The new piece of outdoor gear that every woman needs

Kula cloth, galaxy print
© Rose Freeman (used with permission)

Because no one likes to pop a squat surrounded by piles of soggy toilet paper.

One day while on a road trip last summer, my family and I stopped for a picnic and a pee break. Heading behind some trees, I discovered clumps of soggy toilet paper littering the ground. Clearly other people had had the same urge as I. I walked further into the bush and encountered more. Soon I realized there was toilet paper everywhere.

While toilet paper does biodegrade in a fairly short time, it's still gross and unattractive. Its presence goes against the foundational principle of Leave No Trace, that we should leave nature the way we found it, with no evidence of our presence.

But as so many women know, not wiping is no fun! We're not built quite like men, who can shake it off easily; there's a surprising amount of moisture that remains for us, enough to dampen underwear and make it feel not quite right for a good hour or so. Surely there's a better solution?

Enter the Kula Cloth, described by one hiker as "the most important piece of outdoor gear to come along in decades." It's an antimicrobial cloth designed to absorb residual urine – in other words, reusable toilet paper.

kula cloth on a trek© Anastasia Allison (used with permission)

The design is clever. One side has black, dimpled, absorbent material for wiping, and the other has a waterproof print that, on a practical level, prevents you from feeling any wetness when using the Kula Cloth, and on an aesthetic level, looks far cooler than a random cloth or bandanna (which many women use on the trail).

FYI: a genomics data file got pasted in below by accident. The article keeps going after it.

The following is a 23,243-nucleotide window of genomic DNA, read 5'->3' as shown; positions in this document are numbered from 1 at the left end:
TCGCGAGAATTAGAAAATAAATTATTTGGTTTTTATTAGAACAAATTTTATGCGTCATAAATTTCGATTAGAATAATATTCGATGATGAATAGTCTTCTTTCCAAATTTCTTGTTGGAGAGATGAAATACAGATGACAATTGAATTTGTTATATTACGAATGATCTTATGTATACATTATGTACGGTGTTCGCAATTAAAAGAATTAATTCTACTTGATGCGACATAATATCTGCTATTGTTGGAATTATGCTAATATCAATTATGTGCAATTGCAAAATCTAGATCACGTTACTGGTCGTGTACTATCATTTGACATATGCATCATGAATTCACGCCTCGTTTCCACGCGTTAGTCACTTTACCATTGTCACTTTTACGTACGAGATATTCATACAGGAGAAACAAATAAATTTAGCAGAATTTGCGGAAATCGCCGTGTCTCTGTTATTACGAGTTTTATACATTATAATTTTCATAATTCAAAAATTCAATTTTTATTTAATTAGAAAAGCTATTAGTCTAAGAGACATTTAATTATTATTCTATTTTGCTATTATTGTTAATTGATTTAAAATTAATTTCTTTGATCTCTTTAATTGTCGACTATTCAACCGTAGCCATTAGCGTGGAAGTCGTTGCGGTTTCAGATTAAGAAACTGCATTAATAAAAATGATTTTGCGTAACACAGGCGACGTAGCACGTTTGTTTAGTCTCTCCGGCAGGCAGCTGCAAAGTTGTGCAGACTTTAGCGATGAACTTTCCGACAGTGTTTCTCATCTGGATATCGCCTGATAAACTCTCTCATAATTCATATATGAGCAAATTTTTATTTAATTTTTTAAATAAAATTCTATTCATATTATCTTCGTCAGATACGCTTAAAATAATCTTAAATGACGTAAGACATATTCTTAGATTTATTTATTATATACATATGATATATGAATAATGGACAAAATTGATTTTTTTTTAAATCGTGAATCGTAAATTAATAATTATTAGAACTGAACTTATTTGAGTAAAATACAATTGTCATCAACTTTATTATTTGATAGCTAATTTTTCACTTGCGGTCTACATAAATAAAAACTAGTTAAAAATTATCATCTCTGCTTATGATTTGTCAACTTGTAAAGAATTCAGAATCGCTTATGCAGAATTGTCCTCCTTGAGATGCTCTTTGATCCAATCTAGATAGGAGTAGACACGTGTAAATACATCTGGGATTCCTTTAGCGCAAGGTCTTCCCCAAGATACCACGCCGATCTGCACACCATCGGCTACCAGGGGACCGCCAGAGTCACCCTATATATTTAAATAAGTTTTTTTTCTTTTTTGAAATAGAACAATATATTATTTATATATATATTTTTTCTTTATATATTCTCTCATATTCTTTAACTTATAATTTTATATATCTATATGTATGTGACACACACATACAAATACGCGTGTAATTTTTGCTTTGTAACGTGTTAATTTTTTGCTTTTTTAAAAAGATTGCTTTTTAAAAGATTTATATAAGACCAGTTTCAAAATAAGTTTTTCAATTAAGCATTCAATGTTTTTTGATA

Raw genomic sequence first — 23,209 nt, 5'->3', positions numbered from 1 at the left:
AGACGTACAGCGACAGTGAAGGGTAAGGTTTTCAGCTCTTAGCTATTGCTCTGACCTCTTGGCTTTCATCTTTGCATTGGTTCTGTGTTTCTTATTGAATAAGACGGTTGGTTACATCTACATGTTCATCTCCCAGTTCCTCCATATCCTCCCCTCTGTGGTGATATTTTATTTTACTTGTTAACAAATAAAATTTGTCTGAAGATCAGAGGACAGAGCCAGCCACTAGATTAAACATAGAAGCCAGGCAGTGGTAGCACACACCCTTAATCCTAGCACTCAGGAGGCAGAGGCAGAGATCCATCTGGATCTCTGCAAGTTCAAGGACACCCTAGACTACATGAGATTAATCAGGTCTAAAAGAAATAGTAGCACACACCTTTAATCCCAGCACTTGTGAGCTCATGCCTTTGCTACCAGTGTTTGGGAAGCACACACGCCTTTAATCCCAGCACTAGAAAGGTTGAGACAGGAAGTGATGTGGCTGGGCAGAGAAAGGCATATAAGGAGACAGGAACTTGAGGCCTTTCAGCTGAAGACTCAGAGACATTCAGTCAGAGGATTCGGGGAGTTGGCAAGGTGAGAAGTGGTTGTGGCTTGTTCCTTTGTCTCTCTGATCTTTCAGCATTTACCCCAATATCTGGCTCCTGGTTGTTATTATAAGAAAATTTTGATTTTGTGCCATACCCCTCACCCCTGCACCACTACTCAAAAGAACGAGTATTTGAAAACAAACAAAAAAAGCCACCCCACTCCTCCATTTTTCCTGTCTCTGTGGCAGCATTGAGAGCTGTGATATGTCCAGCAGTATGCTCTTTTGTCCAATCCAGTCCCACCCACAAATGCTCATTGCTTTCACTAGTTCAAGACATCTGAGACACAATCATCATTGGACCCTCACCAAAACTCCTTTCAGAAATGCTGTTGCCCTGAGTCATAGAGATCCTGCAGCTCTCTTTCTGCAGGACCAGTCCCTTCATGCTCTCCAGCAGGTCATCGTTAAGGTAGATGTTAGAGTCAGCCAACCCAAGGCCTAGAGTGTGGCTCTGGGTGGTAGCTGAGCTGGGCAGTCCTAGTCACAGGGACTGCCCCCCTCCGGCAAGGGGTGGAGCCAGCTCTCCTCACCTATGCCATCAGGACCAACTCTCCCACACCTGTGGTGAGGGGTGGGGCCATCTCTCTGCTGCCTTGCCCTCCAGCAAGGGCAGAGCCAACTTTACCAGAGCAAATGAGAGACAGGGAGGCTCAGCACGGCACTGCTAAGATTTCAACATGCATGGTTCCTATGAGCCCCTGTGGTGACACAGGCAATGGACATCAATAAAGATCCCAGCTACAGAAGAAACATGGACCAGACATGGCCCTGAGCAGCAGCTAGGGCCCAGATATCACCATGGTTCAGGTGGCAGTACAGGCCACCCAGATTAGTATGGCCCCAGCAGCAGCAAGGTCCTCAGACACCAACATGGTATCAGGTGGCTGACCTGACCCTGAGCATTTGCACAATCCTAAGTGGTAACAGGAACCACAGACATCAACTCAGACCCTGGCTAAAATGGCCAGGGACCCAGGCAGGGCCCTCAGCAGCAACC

According to its creator, the black cloth is "made from advanced silver-infused textiles that are purposely intended to be in contact with the human body. In fact, only one layer of our silver absorbent fabric replaces 3 layers of microfiber terry and 6 of french terry!"

Kula cloth on pack© Anastasia Allison (used with permission)

There's a double-sided snap for hanging the cloth off your pack. This helps it to dry quickly and the sunlight will 'sterilize' it, but if you're grossed out by this idea, you can fold it up and snap it closed so that only the exterior print is visible.

The Kula Cloth is the brainchild of Anastasia Allison, a young backpacking instructor and gear-tester for Backpacker magazine. She lives in the Pacific Northwest and is a member of the brilliant Musical Mountaineers (whom I wrote about earlier this month).

Allison had a similar experience to mine, encountering large piles of toilet paper along the trail. She started using fabric squares as a greener alternative, but wanted something that looked more intentional – "something that she could feel proud to wear on her pack. She wanted it to feel like an actual piece of gear, not just an afterthought 'rag' or a scrap of cloth."

Anastasia Allison with kula cloth© Kelly Selzler (used with permission) – Anastasia Allison shows off her Kula Cloth.

The Kula Cloth has been well-received by female hikers thus far, and I must say I cannot wait to put my own to use. It does not feel gimmicky or redundant in the least, but is something that intelligently addresses the multiple issues I always think about when popping a squat outdoors – whether or not I have toilet paper on hand, how I'm going to bury it or carry it out, how long I need to squat till I'm dry enough not to feel uncomfortable... the list goes on.

Women get it, trust me. This is brilliant. Learn more and order your own here.

The new piece of outdoor gear that every woman needs
Because no one likes to pop a squat surrounded by piles of soggy toilet paper.

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